Fine China

An art­ful per­spec­tive of this ris­ing world in the East

Harper’s Bazaar (Malaysia) - - Contents -

There is a small en­closed gar­den in the north­east cor­ner of the For­bid­den City, Bei­jing’s 80-hectare red-walled, yel­low-roofed, built-to-in­tim­i­date im­men­sity, where be­tween 1420 and 1911 the em­per­ors of China’s last two dy­nas­ties, the Ming and the Qing, lived and ruled. The gar­den was de­signed in the 1770s by the fifth Qing em­peror, Qian­long, for his plea­sure af­ter re­tire­ment. Within it, atop a moun­tain-like rock­ery of fan­tas­ti­cally eroded and pock­marked stones ex­tracted from Lake Taihu—so called schol­ars’ rocks, na­ture el­e­vated to art, found in the gar­dens, mu­se­ums, and grand houses all over China—is the Ter­race for Gath­er­ing Dew. Bronze ves­sels were placed on the lit­tle plat­form to col­lect dew, with which the em­peror’s tea was brewed. Or so the story goes. The ex­quis­ite re­fine­ment of the idea stopped me, and made clear, on my first day in China, that com­ing to terms with the coun­try’s cul­ture, size, and mul­ti­far­i­ous­ness would be as chal­leng­ing, if not as fan­ci­ful, an en­deav­our. We most of­ten see China from a dis­tance and through a scrim of largely neg­a­tive head­lines, painted in broad, som­bre geopo­lit­i­cal strokes: a vast, be­fogged land of au­thor­i­tar­ian rule, crazed ur­ban­i­sa­tion, dis­re­gard for the trea­sures of its past, and ram­pant en­vi­ron­men­tal destruc­tion. As Austin Zhu, Bei­jing di­rec­tor of lux­ury travel bureau Aber­crom­bie & Kent, told me over tea in the lobby of the newly ren­o­vated Penin­sula Bei­jing (vault­ing white mar­ble an­chored by two mas­sive stat­ues of tea drinkers con­tem­plat­ing the tiny cups of na­tional elixir in their hands), “China has bad PR.” I had been here be­fore, on busi­ness. My mis­sion this time: to see the coun­try as a trav­eller would, for the plea­sure of it. Guy Ru­bin of Bei­jing-based Im­pe­rial Tours had told me, “Even peo­ple who come here on hol­i­day tend to just check it off their list. But China should be like Italy—a place you visit again and again.” It seemed a hy­poth­e­sis worth test­ing, es­pe­cially as China has not only an im­mea­sur­ably rich past but some­thing Italy does not: pos­si­bly the keys to our col­lec­tive fu­ture. “China has nearly a quar­ter of the world’s pop­u­la­tion,” Lorenz Hel­bling, owner of Shang­hai’s sem­i­nal ShanghArt Gallery, pointed out, “so, also, a quar­ter of the ta­lent. This is the new world.” He was talk­ing about art—but not only. My game plan: three days each in Bei­jing and Shang­hai, which is still the es­sen­tial travel duo, de­spite the rise of China’s sec­ond ci­ties—Chengdu, for one, where the pan­das are. And two day trips, one to Xi’an, home of the Ter­ra­cotta Army—go­ing to China and not see­ing this ar­chae­o­log­i­cal dis­cov­ery would be like skip­ping the Val­ley of the Kings in Egypt—and one to Hangzhou, to see the park-like city’s dreamy, clas­si­cal-paint­ing-and-po­etry-en­shrined West Lake. I wouldn’t be do­ing much sleep­ing, but when I did I wanted to tap into the best min­is­tra­tions: the im­pec­ca­ble ser­vice, the glo­ri­ous food, and of course, the in­sider tips for my end­less ex­plo­ration in this hum­bling land.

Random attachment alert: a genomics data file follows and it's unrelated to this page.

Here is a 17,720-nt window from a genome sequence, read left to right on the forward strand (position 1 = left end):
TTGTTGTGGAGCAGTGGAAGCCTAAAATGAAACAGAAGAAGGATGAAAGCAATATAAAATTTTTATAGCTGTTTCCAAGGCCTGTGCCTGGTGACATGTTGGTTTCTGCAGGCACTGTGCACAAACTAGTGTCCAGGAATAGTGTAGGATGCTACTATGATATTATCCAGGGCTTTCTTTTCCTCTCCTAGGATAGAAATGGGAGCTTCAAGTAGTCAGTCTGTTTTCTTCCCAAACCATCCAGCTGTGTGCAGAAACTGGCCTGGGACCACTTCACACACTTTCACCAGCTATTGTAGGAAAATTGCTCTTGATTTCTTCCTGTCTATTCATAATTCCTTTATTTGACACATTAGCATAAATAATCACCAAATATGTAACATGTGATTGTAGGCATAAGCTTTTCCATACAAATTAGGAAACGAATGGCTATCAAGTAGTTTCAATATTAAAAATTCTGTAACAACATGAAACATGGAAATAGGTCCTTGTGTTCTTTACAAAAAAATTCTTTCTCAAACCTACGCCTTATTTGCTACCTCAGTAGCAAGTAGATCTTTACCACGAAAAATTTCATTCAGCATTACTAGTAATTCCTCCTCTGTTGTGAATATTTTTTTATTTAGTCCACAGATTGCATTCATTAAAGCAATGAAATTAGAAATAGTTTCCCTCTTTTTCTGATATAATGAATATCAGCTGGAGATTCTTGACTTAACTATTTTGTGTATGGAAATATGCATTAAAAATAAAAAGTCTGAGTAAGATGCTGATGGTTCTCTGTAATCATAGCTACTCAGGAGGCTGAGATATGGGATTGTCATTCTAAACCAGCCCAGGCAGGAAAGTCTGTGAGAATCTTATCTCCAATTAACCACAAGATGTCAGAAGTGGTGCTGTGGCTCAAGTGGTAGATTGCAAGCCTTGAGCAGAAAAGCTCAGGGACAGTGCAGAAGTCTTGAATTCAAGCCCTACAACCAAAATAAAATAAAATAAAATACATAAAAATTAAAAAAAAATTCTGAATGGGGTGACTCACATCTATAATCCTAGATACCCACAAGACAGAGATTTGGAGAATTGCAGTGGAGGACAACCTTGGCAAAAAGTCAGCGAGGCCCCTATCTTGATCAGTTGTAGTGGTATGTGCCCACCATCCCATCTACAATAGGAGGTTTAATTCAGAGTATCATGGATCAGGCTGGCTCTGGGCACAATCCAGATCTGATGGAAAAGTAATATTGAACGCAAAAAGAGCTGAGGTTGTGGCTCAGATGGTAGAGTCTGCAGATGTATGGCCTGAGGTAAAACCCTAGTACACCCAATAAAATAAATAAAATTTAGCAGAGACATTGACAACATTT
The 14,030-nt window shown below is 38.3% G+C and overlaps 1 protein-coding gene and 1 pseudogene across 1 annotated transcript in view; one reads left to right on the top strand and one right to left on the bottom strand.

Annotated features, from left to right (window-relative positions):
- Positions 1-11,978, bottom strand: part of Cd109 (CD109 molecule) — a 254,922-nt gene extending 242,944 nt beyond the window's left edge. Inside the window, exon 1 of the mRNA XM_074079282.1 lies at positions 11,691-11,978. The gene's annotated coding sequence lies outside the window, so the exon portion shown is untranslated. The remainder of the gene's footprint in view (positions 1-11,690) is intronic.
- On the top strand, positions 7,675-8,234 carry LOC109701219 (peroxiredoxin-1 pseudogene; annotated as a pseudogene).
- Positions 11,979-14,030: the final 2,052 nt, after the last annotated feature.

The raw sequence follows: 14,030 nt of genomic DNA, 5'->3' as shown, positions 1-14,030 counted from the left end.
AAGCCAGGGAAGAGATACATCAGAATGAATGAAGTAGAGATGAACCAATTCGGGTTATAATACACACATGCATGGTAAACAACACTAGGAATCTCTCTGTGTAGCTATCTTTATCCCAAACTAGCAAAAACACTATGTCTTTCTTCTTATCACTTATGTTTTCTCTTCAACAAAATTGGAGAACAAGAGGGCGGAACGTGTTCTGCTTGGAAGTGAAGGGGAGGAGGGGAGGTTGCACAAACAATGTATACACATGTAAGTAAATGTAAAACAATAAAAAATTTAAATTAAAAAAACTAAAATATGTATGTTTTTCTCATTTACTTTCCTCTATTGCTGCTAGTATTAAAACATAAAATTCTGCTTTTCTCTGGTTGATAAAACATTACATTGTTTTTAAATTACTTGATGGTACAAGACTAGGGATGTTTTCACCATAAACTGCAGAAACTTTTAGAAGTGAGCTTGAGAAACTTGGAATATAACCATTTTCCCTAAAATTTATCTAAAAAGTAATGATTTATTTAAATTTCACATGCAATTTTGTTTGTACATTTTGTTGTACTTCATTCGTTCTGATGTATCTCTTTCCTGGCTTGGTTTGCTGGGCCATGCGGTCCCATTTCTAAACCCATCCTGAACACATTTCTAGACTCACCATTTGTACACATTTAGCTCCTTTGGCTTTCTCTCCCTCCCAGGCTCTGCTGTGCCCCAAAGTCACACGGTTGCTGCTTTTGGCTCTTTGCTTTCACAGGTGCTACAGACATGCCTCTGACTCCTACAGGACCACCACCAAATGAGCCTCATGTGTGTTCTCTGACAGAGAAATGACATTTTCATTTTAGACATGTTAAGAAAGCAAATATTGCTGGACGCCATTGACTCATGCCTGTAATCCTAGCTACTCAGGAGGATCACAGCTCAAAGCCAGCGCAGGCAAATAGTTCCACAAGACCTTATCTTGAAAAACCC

The For­bid­den City, where be­tween 1420 and 1911 the em­per­ors of China’s last two dy­nas­ties, the Ming and the Qing, lived and ruled

The dis­tinc­tive Ori­en­tal Pearl Tower in Shang­hai’s Pudong

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